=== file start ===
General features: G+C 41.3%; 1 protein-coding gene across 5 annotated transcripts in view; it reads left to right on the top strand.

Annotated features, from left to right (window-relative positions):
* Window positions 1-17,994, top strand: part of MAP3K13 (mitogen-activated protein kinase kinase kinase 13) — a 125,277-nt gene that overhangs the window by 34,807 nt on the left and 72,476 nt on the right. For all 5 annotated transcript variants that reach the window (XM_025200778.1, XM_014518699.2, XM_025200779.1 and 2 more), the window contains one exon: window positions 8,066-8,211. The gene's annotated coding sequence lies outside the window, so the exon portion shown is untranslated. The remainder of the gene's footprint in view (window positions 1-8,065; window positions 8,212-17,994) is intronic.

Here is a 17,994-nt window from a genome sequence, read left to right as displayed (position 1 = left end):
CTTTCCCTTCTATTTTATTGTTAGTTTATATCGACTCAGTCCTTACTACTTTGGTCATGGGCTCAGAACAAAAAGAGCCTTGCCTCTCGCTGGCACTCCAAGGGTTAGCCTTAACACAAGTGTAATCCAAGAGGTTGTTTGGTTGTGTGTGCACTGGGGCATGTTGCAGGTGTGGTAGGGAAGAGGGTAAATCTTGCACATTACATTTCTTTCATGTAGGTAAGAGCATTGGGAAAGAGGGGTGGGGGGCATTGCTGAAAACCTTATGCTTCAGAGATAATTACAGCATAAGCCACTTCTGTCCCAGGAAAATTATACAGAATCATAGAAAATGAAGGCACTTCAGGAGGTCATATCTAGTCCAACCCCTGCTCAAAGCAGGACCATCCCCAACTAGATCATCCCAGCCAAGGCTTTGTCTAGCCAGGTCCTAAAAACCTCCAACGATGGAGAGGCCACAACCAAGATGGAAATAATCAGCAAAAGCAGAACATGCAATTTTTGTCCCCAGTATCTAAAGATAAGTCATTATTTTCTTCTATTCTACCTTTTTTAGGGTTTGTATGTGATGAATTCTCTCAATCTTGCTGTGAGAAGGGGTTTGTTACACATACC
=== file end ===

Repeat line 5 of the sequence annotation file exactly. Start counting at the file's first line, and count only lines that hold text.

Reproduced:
CTTTCCCTTCTATTTTATTGTTAGTTTATATCGACTCAGTCCTTACTACTTTGGTCATGGGCTCAGAACAAAAAGAGCCTTGCCTCTCGCTGGCACTCCAAGGGTTAGCCTTAACACAAGTGTAATCCAAGAGGTTGTTTGGTTGTGTGTGCACTGGGGCATGTTGCAGGTGTGGTAGGGAAGAGGGTAAATCTTGCACATTACATTTCTTTCATGTAGGTAAGAGCATTGGGAAAGAGGGGTGGGGGGCATTGCTGAAAACCTTATGCTTCAGAGATAATTACAGCATAAGCCACTTCTGTCCCAGGAAAATTATACAGAATCATAGAAAATGAAGGCACTTCAGGAGGTCATATCTAGTCCAACCCCTGCTCAAAGCAGGACCATCCCCAACTAGATCATCCCAGCCAAGGCTTTGTCTAGCCAGGTCCTAAAAACCTCCAACGATGGAGAGGCCACAACCAAGATGGAAATAATCAGCAAAAGCAGAACATGCAATTTTTGTCCCCAGTATCTAAAGATAAGTCATTATTTTCTTCTATTCTACCTTTTTTAGGGTTTGTATGTGATGAATTCTCTCAATCTTGCTGTGAGAAGGGGTTTGTTACACATACC